Wednesday, January 9, 2008

SPED Stories, Volume 2

Disclaimer: Some details have been tweaked so as not to identify specific people; however, the gist of the events is true, especially in the outcomes.

An epilogue to volume one. Although the entities involved are different, the question remains.

I’m working in a special motivation program in a high school where the demographics include high percentages of poverty, drug and alcohol abuse, domestic violence, high school drop outs, school violence, and indigenous student populations. The students in this program remain for the entire day; four teachers, two aides and 40 kids in an ALC - Alternative Learning Center ( the kids themselves call this Assholes Last Chance). We become very close, a type of family one could say. This did not come about easily. I was, of course, placed here my first year of full time teaching, following the statistics of the least experienced teacher being placed in the most difficult lines ( But this story takes place during my third year.

The kids speak freely around me and rarely leave the building. It is lunch and I am having a conversation with two of my male students. One is SPED, with a specific learning disorder (SLD) and he is 19 and in his fifth year of high school. When I started three years before he walked up to me and said, “I cannot read or write. Can you teach me?” Well, that’s a whole different story, how a child can pass through the system, SPED or otherwise, and reach high school with a K/1st grade reading ability. At any rate, on this day, he is pissed off and wants to go beat some guy who disrespected his little sister. But, he’s 19 and knows he can get arrested. Still, he’s leaning towards doing what he has to do, that’s the way things work in his world.

The other student is his cousin. He’s 16 and also in SPED, but he’s EI (emotionally impaired). What he’s been through in these first 16 years could take a blog or so in itself, but ultimately, and put way too simply, he has anger management issues. Since his anger is a part of his disability, he can only be suspended a small amount of time for fighting, as it is a part of his disability (see SPED stories volume 1). He not only knows this, he works this. He straight up tells his cousin in front of me that he will take care of it because he’s already been suspended his quota of days, “they can’t do anything to me." He might have emotional and pyschological problems but he's smart especially street smart. Although I refer them to counseling, it is only to humor me and out of respect that they go, it is just later rather than sooner that the whole scenario takes place anyways.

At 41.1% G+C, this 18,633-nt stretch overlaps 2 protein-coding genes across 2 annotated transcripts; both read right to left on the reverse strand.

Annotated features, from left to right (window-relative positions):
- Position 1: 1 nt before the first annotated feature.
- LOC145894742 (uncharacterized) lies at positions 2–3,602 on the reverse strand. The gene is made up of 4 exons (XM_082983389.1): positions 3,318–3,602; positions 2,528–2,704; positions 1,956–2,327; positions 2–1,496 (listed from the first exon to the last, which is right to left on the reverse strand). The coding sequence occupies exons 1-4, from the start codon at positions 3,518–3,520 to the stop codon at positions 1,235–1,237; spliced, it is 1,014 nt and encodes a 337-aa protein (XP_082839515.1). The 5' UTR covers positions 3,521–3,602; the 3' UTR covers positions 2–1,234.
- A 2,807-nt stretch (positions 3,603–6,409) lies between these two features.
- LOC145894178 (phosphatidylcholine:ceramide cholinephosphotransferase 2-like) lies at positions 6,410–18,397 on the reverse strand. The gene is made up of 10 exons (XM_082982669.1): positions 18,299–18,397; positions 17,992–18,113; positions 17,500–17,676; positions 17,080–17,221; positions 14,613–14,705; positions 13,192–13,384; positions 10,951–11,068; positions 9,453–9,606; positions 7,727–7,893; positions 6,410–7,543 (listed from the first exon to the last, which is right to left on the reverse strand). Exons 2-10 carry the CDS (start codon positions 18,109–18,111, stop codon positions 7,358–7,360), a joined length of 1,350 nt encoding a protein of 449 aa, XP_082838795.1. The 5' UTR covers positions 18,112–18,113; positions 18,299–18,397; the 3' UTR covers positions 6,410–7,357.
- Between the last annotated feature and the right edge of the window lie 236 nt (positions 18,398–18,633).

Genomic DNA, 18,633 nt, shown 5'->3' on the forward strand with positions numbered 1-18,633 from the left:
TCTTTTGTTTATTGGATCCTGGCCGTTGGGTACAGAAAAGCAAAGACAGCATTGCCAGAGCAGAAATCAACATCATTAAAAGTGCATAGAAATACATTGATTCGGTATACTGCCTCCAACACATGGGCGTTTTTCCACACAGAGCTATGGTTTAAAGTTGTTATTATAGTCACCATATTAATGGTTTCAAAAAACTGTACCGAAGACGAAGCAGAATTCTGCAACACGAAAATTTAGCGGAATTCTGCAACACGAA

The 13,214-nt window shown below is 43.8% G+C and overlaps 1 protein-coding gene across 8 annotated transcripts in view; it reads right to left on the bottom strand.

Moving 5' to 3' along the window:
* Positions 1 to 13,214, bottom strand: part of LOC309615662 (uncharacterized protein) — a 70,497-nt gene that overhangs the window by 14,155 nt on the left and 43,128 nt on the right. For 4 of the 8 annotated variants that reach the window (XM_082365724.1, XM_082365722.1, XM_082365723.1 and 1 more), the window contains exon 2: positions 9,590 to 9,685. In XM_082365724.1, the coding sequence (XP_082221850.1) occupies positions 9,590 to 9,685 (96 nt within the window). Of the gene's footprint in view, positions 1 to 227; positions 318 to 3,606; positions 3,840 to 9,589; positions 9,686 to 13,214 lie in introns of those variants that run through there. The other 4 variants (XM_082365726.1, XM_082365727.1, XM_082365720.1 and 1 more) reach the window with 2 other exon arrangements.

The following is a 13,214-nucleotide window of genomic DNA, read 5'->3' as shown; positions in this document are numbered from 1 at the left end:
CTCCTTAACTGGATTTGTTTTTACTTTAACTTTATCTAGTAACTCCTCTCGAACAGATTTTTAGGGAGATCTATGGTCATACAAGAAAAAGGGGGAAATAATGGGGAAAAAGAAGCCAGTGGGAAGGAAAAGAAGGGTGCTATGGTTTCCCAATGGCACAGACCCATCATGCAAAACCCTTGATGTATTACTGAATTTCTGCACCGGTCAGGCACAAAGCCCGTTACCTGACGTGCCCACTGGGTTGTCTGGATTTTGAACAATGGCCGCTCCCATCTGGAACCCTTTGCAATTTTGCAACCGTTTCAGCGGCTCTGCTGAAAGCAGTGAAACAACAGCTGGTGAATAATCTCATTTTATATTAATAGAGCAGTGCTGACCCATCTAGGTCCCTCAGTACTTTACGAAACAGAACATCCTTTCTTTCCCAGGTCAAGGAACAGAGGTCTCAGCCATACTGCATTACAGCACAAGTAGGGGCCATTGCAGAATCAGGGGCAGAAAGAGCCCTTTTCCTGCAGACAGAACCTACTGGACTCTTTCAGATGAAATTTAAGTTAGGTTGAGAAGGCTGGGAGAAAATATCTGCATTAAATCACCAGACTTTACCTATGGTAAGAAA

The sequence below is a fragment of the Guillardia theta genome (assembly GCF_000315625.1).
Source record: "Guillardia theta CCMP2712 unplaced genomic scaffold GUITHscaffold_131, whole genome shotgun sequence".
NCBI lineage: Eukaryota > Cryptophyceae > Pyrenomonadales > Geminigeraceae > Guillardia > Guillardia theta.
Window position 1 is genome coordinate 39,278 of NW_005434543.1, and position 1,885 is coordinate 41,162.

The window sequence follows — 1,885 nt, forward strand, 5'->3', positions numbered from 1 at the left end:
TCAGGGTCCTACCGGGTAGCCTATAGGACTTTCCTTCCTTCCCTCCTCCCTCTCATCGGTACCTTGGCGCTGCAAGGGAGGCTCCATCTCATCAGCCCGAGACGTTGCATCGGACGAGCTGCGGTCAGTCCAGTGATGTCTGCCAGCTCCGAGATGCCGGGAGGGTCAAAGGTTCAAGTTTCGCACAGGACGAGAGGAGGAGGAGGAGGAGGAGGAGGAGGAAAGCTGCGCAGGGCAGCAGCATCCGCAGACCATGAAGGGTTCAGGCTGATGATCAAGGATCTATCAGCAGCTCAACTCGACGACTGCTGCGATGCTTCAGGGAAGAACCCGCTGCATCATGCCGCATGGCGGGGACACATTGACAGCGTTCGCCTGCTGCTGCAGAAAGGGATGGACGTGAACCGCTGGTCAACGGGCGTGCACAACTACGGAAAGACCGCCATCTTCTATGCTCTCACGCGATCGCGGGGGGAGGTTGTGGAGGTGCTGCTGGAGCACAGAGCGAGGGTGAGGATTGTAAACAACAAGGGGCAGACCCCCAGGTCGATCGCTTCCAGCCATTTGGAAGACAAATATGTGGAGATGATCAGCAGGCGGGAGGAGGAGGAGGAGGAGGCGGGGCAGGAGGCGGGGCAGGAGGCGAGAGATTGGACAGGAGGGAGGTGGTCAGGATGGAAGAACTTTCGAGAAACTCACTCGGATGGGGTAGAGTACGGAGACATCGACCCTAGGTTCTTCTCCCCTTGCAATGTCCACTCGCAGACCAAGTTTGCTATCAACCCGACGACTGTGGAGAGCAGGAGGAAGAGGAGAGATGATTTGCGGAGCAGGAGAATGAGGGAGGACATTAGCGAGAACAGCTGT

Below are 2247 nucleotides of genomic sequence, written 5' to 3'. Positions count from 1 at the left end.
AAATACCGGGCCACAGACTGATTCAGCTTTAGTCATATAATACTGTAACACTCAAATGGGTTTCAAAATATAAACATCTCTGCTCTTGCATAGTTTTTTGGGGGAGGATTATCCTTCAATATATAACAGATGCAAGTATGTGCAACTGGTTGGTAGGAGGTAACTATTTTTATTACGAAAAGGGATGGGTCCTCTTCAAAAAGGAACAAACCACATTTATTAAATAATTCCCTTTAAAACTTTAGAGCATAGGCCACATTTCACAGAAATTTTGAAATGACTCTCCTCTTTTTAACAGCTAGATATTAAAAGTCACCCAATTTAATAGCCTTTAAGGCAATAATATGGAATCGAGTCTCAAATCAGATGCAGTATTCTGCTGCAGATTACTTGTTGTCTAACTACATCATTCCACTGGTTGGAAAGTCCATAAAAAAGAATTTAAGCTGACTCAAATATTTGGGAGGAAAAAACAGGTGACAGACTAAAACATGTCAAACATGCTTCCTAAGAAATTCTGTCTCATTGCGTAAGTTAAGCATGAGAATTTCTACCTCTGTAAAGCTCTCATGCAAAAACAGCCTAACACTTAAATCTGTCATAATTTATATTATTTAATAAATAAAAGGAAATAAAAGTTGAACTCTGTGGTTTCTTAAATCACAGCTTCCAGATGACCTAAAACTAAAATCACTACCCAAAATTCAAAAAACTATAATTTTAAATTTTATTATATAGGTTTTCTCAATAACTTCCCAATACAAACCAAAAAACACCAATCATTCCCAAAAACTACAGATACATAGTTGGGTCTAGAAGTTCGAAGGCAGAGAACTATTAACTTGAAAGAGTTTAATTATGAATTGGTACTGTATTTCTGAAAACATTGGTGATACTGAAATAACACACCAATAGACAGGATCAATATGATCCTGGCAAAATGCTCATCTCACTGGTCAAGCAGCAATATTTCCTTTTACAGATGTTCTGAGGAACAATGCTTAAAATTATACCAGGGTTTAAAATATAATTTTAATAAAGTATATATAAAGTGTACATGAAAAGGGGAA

Fast forward three years later. I am working in another high school but in the same district. It is the first day of school and I am taking attendance and I notice one of my students has the same last name as the EI student from the above story. I ask him if he is related and he replies that EI is his cousin. I ask if he can say hello for me and how is he doing. My new student informs me that his cousin is in prison for assault.

Saturday, January 5, 2008

SPED Stories Volume 1

Disclaimer: Some details have been tweaked so as not to identify specific people; however, the gist of the events is true, especially in the outcomes.

So I’m at work one day and I get a phone call from my own kids’ elementary school. I need to come and pick up my daughter from the health room and take her for a doctor’s appointment. Seems she’s been punched by another student (male). Off I go as soon as they find a body to cover my classes for the rest of the day. Exit stage right.

When I get to the school I find my daughter (10) holding an ice pack on her eye and her lips on the right side puffed up and purple. And I’m thinking WTF. But I’m trying to be civil to the Healthroom Aid because, after all, she is not the one who punched my kid. So I ask my daughter, OK, who hit you and why. “PSS1 (Pseudonymous SPED Student 1) was mad at me because I told him I wanted to hang out at recess with the girls,” she replies. Fuck me. My inner monologue is a train of expletives and I slide into schizophrenia as I politely ask the Health Aid how quickly I need to get my daughter to the doctor’s or if I have time for a short talk with the principal.